A model urban community

As a young boy, I loved drawing a “roadmap” of livable communities where family and industry were central to this unadulterated fun design. I would put skyscrapers and blend these with old trees, brilliant lights, and flowers along walkways and entertainment centers. The distance between neighborhoods was enough to give space and privacy. In this universe, people of different economic classes are resilient to the challenges and complexities of modern living.

I grew up in a small town with inadequate potable water and transportation. There was a thin line between regression and progression where one cannot differentiate silt from clay particles when wading through the flooded, muddy streets of Barangay Busugon in San Remigio municipality. Life then was simple but joyous because of my family and the neighborhood. This was my unsophisticated urban planning, where things that matter most to me can be found in one place.

Although I did not become a city or urban planner, my interest in “designing” communities is as strong as my entrepreneurial consciousness. It has become an advocacy.

Be that as it may, urban planning, a form of spatial planning, requires strategic innovations and thorough study to develop equitable habitats and sustainable human settlements and development. A strategic plan, or a development plan, considers population growth, zoning, geographic mapping, structural and people’s safety analysis, water supply, and essential social services.

Urban planning, says the United Nations Human Settlements Programme or UN-HABITAT, should “improve policies, plans, and designs for more compact, socially inclusive, better integrated, and connected cities that foster sustainable urban development and are resilient to climate change at the city, regional, and national levels.”

The world’s best-planned urban cities include Singapore City in Singapore, Brazilia in Brazil, Chandigarh in India, Seoul in South Korea, and Copenhagen in Denmark.

In the Philippines, five regions that surpassed the national level of urbanization in 2020 are Calabarzon (70.5 percent), Davao (66.8 percent), Central Luzon (66.3 percent), and Soccsksargen (55.5 percent), according to the 2022 report of the Philippine Statistics Authority (PSA) based on the 2020 population census.

The cities of Angeles in Pampanga and Mandaue in Cebu had the highest level of urbanization, with 100 percent each. Of the country’s 81 provinces, 11 provinces registered a level of urbanization higher than the national level in 2020.

On a sad note,  Eastern Visayas (14.7 percent), Cagayan Valley (19.5 percent), Bicol (23.8 percent), Ilocos (25.5 percent), and Bangsamoro Autonomous Region in Muslim Mindanao (27.6 percent) posted the lowest level of urbanization, the same PSA report showed.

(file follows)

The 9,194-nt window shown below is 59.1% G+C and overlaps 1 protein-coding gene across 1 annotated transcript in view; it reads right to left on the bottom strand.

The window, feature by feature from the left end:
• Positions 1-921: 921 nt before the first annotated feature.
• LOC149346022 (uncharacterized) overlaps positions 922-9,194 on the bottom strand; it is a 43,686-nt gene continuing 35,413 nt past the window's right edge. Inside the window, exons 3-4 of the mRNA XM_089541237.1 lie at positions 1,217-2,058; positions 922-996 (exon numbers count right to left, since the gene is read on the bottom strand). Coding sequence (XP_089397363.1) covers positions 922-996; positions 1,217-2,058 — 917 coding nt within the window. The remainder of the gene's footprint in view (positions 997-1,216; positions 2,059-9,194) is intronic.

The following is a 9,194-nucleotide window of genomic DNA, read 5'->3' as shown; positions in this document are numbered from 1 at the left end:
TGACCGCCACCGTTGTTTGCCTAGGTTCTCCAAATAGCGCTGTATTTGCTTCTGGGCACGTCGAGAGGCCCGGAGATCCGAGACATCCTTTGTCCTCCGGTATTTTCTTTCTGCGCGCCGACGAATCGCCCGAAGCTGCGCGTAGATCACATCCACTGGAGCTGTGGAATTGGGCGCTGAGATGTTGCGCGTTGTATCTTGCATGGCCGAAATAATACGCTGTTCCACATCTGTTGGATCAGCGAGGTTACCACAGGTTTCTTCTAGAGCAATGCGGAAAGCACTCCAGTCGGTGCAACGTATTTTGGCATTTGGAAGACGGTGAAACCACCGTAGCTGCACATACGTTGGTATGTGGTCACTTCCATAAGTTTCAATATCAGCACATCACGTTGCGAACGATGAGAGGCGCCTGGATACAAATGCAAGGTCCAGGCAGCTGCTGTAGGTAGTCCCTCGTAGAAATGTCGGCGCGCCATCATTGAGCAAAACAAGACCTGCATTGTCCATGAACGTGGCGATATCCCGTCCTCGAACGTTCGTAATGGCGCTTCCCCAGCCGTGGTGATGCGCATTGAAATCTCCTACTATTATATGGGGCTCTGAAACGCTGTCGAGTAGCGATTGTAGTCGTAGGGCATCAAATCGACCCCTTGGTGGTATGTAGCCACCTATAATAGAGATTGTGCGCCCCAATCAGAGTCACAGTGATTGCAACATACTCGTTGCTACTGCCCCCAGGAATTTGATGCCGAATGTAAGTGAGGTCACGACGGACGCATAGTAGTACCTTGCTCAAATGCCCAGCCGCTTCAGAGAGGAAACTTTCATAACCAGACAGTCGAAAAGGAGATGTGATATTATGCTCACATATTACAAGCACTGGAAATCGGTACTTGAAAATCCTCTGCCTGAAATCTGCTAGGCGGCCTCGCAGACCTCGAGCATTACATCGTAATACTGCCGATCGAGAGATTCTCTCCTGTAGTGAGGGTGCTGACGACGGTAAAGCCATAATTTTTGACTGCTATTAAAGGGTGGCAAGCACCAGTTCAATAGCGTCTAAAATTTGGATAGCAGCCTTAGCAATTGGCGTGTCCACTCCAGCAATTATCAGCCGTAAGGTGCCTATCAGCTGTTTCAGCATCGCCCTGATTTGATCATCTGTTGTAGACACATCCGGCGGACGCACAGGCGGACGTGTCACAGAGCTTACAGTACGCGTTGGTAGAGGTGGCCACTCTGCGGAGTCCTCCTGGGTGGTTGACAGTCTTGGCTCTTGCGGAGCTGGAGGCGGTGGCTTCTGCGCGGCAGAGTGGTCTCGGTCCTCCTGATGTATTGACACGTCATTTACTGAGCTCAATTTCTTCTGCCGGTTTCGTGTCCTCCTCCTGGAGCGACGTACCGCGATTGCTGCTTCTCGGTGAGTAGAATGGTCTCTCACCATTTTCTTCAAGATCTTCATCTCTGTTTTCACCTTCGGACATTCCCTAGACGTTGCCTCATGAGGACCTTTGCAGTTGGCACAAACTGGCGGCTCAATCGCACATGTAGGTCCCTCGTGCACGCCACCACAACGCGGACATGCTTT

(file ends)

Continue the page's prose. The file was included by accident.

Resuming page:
Overseas, towns and villages have adapted to technological innovations and big data for urban analytics. Urban planners now consider including countryside localities in developing sustainable and resilient communities despite needing more resources, strategies, and expertise.

Many urban planners find harmony in geometry and numbers, taking a leaf from the ancient works of Greek architect and mathematician Hippodamus of Miletus, considered the father of urban planning.

Today’s towns and cities incorporate functional innovations where everything gets “smart,” from people to intelligent traffic lighting and drones, better infrastructures, facilities, and communications systems, and a strategic blueprint for mitigating the impact of climate change and other environmental problems.

With the booming population nationwide, it would be wise to create more growth areas outside the center of progress to improve service and operational efficiency. Local executives and councils must do much work to empower those who must catch up and provide leadership in a highly competitive environment.

After all, greater economic inclusion should benefit people with low or no incomes and vulnerable sectors. The beauty of inclusive urban planning lies in ensuring that all can partake of its benefits. As Greek philosopher Socrates once said: “By far the greatest and most admirable form of wisdom is that needed to plan and beautify cities and human communities.”

Ultimately, any strategic urban design should not only be a mixture of arts and humanities, but also a fusion of science and numbers.


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